4.

Apostrophe Breaking off discourse to address some absent person or thing, some abstract quality, an inanimate object, or a nonexistent character.

5.

Assonance Identity or similarity in sound between internal vowels in neighboring words.

3.

Apostrophe Breaking off discourse to address some absent person or thing, some abstract quality, an inanimate object, or a nonexistent character.

4.

Assonance Identity or similarity in sound between internal vowels in neighboring words.

5.

Chiasmus A verbal pattern in which the second half of an expression is balanced against the first but with the parts reversed.

6.

Euphemism The substitution of an inoffensive term for one considered offensively explicit.

The Top 20 Figures

1.

Alliteration The repetition of an initial consonant sound.

2.

Anaphora The repetition of the same word or phrase at the beginning of successive clauses or verses. (Contrast with epiphora and epistrophe.)

3.

Antithesis The juxtaposition of contrasting ideas in balanced phrases.

4.

Apostrophe Breaking off discourse to address some absent person or thing, some abstract quality, an inanimate object, or a nonexistent character.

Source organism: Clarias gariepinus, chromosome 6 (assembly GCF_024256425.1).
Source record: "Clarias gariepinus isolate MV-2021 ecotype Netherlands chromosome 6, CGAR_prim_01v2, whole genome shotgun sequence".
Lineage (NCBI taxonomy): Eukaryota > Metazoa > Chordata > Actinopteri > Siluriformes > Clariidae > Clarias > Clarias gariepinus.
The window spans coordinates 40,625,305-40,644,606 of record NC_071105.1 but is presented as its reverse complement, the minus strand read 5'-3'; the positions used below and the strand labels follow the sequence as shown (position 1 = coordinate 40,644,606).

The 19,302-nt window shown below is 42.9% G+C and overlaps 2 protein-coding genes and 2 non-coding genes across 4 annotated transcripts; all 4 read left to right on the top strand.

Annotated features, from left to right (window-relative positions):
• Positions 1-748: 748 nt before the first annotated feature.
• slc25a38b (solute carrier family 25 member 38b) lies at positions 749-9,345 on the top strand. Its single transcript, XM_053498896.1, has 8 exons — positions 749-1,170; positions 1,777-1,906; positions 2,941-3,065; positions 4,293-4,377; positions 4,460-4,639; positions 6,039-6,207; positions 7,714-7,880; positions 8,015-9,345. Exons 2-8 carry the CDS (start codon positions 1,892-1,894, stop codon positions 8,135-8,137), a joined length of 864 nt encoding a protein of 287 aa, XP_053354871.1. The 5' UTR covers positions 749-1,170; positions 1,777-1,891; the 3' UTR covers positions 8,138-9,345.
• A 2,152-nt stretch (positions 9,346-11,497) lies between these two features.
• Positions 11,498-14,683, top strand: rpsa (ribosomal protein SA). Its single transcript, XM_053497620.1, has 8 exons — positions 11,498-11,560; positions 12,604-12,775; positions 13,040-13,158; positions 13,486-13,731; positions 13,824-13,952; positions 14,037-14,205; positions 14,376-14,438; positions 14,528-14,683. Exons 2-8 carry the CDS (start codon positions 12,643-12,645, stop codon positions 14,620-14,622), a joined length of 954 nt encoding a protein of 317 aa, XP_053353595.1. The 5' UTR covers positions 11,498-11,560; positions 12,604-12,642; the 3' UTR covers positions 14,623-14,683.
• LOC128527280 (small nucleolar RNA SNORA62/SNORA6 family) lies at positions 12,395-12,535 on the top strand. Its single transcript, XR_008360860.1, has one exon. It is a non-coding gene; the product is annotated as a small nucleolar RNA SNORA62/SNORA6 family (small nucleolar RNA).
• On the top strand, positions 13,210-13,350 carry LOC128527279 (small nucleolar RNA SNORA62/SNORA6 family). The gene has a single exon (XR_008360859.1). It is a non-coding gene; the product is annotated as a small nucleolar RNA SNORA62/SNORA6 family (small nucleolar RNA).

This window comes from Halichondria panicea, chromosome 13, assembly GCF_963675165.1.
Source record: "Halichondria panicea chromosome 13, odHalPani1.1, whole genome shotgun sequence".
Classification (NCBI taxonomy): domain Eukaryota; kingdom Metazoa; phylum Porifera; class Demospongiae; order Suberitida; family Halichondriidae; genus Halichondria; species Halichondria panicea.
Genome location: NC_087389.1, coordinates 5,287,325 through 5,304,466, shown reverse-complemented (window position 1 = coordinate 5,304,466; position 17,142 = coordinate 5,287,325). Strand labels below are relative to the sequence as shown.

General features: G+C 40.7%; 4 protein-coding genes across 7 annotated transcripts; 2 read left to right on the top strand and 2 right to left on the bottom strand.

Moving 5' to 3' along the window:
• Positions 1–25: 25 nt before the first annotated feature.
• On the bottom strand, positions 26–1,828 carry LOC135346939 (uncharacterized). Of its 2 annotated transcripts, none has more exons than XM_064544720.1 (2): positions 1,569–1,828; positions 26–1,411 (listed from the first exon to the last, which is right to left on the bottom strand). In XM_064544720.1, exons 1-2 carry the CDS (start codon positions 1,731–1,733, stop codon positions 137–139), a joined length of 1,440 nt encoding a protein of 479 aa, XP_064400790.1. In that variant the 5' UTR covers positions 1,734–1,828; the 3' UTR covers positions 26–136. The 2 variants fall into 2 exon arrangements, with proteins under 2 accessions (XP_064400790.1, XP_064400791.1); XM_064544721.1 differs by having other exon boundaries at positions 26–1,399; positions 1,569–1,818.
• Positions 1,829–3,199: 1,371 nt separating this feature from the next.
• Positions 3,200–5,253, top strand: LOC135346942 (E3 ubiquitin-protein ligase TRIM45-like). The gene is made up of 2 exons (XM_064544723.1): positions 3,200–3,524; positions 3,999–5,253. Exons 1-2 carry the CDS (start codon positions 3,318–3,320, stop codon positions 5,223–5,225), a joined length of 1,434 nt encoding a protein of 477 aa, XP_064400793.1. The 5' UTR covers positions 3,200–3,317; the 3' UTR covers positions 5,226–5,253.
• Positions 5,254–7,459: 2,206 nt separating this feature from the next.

5.

Assonance Identity or similarity in sound between internal vowels in neighboring words.

7.

Hyperbole An extravagant statement; the use of exaggerated terms for the purpose of emphasis or heightened effect.

8.

Irony The use of words to convey the opposite of their literal meaning. A statement or situation where the meaning is contradicted by the appearance or presentation of the idea.

9.

Litotes A figure of speech consisting of an understatement in which an affirmative is expressed by negating its opposite.

10. Metaphor An implied comparison between two unlike things that actually have something important in common.

The Top 20 Figures

1.

Alliteration The repetition of an initial consonant sound.

2.

Anaphora The repetition of the same word or phrase at the beginning of successive clauses or verses. (Contrast with epiphora and epistrophe.)

3.

Antithesis The juxtaposition of contrasting ideas in balanced phrases.

4.

Apostrophe Breaking off discourse to address some absent person or thing, some abstract quality, an inanimate object, or a nonexistent character.

5.

Assonance Identity or similarity in sound between internal vowels in neighboring words.

11. Metonymy A figure of speech in which one word or phrase is substituted for another with which it's closely associated; also, the rhetorical strategy of describing something indirectly by referring to things around it.